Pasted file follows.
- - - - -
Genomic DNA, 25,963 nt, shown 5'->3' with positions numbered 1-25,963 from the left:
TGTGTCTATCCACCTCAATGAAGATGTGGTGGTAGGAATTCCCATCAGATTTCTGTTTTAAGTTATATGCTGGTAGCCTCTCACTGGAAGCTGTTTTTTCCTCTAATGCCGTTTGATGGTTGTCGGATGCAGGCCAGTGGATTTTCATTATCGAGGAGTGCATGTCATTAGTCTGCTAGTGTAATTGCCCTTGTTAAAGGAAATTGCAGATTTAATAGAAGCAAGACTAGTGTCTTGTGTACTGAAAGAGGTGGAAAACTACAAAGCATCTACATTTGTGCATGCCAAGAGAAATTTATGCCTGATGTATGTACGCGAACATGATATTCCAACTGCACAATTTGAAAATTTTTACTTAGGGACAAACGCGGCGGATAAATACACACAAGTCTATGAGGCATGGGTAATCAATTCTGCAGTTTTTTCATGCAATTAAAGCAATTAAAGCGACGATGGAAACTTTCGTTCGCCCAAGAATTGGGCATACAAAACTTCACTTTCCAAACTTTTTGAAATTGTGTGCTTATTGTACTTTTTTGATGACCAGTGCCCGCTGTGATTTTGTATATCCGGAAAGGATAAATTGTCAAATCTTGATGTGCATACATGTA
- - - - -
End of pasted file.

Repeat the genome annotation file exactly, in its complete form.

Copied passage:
Genomic DNA, 25,963 nt, shown 5'->3' with positions numbered 1-25,963 from the left:
TGTGTCTATCCACCTCAATGAAGATGTGGTGGTAGGAATTCCCATCAGATTTCTGTTTTAAGTTATATGCTGGTAGCCTCTCACTGGAAGCTGTTTTTTCCTCTAATGCCGTTTGATGGTTGTCGGATGCAGGCCAGTGGATTTTCATTATCGAGGAGTGCATGTCATTAGTCTGCTAGTGTAATTGCCCTTGTTAAAGGAAATTGCAGATTTAATAGAAGCAAGACTAGTGTCTTGTGTACTGAAAGAGGTGGAAAACTACAAAGCATCTACATTTGTGCATGCCAAGAGAAATTTATGCCTGATGTATGTACGCGAACATGATATTCCAACTGCACAATTTGAAAATTTTTACTTAGGGACAAACGCGGCGGATAAATACACACAAGTCTATGAGGCATGGGTAATCAATTCTGCAGTTTTTTCATGCAATTAAAGCAATTAAAGCGACGATGGAAACTTTCGTTCGCCCAAGAATTGGGCATACAAAACTTCACTTTCCAAACTTTTTGAAATTGTGTGCTTATTGTACTTTTTTGATGACCAGTGCCCGCTGTGATTTTGTATATCCGGAAAGGATAAATTGTCAAATCTTGATGTGCATACATGTA